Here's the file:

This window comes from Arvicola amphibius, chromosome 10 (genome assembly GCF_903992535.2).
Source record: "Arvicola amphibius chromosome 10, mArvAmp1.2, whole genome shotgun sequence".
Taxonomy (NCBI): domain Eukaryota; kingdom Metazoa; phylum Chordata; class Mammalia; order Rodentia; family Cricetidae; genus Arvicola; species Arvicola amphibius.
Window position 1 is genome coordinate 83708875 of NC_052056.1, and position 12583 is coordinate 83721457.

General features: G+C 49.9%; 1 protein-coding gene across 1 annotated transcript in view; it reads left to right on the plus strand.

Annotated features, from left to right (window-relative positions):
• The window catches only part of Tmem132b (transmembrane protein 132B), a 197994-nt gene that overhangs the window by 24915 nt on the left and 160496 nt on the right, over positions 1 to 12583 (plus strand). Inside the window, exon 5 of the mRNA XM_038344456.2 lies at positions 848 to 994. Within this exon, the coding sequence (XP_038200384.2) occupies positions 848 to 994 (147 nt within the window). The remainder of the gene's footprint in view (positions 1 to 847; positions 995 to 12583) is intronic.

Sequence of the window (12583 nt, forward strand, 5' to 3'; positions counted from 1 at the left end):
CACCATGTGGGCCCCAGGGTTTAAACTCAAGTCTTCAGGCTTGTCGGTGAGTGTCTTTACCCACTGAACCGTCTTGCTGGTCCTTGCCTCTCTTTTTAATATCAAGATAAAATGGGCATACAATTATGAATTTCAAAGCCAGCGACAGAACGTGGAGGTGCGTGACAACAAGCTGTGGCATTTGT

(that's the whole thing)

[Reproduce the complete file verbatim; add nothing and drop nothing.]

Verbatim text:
This window comes from Arvicola amphibius, chromosome 10 (genome assembly GCF_903992535.2).
Source record: "Arvicola amphibius chromosome 10, mArvAmp1.2, whole genome shotgun sequence".
Taxonomy (NCBI): domain Eukaryota; kingdom Metazoa; phylum Chordata; class Mammalia; order Rodentia; family Cricetidae; genus Arvicola; species Arvicola amphibius.
Window position 1 is genome coordinate 83708875 of NC_052056.1, and position 12583 is coordinate 83721457.

General features: G+C 49.9%; 1 protein-coding gene across 1 annotated transcript in view; it reads left to right on the plus strand.

Annotated features, from left to right (window-relative positions):
• The window catches only part of Tmem132b (transmembrane protein 132B), a 197994-nt gene that overhangs the window by 24915 nt on the left and 160496 nt on the right, over positions 1 to 12583 (plus strand). Inside the window, exon 5 of the mRNA XM_038344456.2 lies at positions 848 to 994. Within this exon, the coding sequence (XP_038200384.2) occupies positions 848 to 994 (147 nt within the window). The remainder of the gene's footprint in view (positions 1 to 847; positions 995 to 12583) is intronic.

Sequence of the window (12583 nt, forward strand, 5' to 3'; positions counted from 1 at the left end):
CACCATGTGGGCCCCAGGGTTTAAACTCAAGTCTTCAGGCTTGTCGGTGAGTGTCTTTACCCACTGAACCGTCTTGCTGGTCCTTGCCTCTCTTTTTAATATCAAGATAAAATGGGCATACAATTATGAATTTCAAAGCCAGCGACAGAACGTGGAGGTGCGTGACAACAAGCTGTGGCATTTGT